Pardon my glare, I’m still rather new at the photography business.  The word obscured by amateur skills is ‘hairnets,’ which are more common in the industry and not just reserved for lunch ladies.  All handlers of food are required to wear some sort of head gear, in an effort to stop unwanted hairs from showing up in your food.  Some kitchens, less savvy on the dress code, often only require a baseball cap, and that longer hair be pulled back, or tucked under in some way.

As the picture suggests, one might assume females tend to wear hairnets more, as they are prone to having longer hair.  Though I can assure you that I’ve known several fellows that are quite proud of their manly manes, especially one of more coworkers who insists his ponytail controls his destiny.  Don’t mess with the pony tail.  Though I have yet to see him don a hair net.

I’ve worn a few in my time, and I will say that wearing one gives me a feeling of nakedness.  You can see it in the faces of others as well.  Perhaps someone forget their hat before leaving their house that morning.  You can feel the tension, watching as they reach into the box of hairnets, pulling one out from it’s paper wrapping, uncertain as to which side of the net goes forward.  Sometimes they will steal quick glances around, as if feeling the pressure of someone else’s gaze upon them.  Wearing a hairnet can be quite unnerving, if you aren’t used to it.  And then some damn fool will call you out on it, which is basically immature behavior at best.  One doesn’t really dress to impress in a kitchen.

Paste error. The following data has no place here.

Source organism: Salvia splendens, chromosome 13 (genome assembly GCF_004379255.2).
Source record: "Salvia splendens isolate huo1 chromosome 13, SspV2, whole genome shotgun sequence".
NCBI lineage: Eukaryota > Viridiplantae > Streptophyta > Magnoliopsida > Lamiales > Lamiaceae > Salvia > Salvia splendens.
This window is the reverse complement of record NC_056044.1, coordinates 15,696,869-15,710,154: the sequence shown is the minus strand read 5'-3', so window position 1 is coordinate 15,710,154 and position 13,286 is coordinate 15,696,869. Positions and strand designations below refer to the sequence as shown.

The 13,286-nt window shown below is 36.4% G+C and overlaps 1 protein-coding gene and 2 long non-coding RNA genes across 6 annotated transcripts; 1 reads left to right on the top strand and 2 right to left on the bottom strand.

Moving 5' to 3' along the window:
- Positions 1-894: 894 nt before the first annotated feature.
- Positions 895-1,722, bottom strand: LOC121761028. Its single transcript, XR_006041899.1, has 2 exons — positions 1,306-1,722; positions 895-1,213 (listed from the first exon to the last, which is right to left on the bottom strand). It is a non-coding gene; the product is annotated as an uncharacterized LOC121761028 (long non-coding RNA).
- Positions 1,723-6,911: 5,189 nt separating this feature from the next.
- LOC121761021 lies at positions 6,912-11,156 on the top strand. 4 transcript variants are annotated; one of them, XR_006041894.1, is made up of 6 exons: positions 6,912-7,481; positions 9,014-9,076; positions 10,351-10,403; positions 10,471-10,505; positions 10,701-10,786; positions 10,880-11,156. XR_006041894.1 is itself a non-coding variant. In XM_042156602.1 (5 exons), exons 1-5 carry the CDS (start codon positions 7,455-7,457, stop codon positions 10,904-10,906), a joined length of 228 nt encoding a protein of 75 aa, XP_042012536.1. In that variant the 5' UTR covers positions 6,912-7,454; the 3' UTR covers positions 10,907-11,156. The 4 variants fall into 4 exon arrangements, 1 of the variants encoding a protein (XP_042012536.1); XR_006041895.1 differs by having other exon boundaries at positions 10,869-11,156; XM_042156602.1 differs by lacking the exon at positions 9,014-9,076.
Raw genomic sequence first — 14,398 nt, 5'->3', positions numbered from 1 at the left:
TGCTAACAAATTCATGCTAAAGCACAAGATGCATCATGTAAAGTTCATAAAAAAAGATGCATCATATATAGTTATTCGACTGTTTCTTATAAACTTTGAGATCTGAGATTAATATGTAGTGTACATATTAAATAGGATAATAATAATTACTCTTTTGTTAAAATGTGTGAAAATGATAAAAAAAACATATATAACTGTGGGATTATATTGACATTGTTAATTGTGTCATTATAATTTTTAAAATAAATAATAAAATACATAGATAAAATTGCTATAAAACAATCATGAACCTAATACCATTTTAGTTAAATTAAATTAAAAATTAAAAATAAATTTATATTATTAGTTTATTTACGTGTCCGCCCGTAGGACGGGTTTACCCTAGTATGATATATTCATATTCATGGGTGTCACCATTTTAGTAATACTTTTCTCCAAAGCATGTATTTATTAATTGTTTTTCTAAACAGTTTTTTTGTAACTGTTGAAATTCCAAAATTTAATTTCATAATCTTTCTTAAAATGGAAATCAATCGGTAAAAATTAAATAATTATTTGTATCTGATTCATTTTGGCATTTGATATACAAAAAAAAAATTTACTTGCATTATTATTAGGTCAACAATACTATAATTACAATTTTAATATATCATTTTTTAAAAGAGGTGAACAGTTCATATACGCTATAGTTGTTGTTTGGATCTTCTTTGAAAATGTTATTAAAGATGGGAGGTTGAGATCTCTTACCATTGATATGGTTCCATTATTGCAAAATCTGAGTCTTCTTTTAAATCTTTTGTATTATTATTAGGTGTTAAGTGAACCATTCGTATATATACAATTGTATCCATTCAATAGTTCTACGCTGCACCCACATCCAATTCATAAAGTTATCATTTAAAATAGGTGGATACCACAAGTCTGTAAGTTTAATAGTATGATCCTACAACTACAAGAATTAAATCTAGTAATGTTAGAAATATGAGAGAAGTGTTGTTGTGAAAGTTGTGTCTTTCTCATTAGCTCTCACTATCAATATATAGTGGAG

For those uninitiated in The Service (i.e. food service), there exists a plethora of products dedicated to the art of sanitation, something that is taken quite seriously in the biz.   And what company better suited to supply the kitchen with those products, then Sysco, one of the staples of the food service world.  I do have to say Sysco doesn’t mess around much with artistic imagery on their products. Most boxes are easily recognizable by the basic color scheme: good ole’ red, white and blue (USA! USA!).   As most kitchens utilize their products (and there are a lot of them) I suppose it makes sense to keep the art budget down.  However, sometimes there is a diamond in the rough.  Like this lady.  Something screams 1950’s about this one.  Perhaps it’s the hair.  Kept calmly under wraps.

Unfortunately, this gal is often subject to graffiti.  Most cooks keep a sharpie on them at all times, useful for labeling food.  (and their non-toxic!) And sometimes, a cook just needs to let loose, usually in the form of adding a well placed mustache.  I’ll keep my eyes peeled if I spot any impromptu mark ups.

I’ll also be on the lookout for beard nets.  Yes, they do exist.

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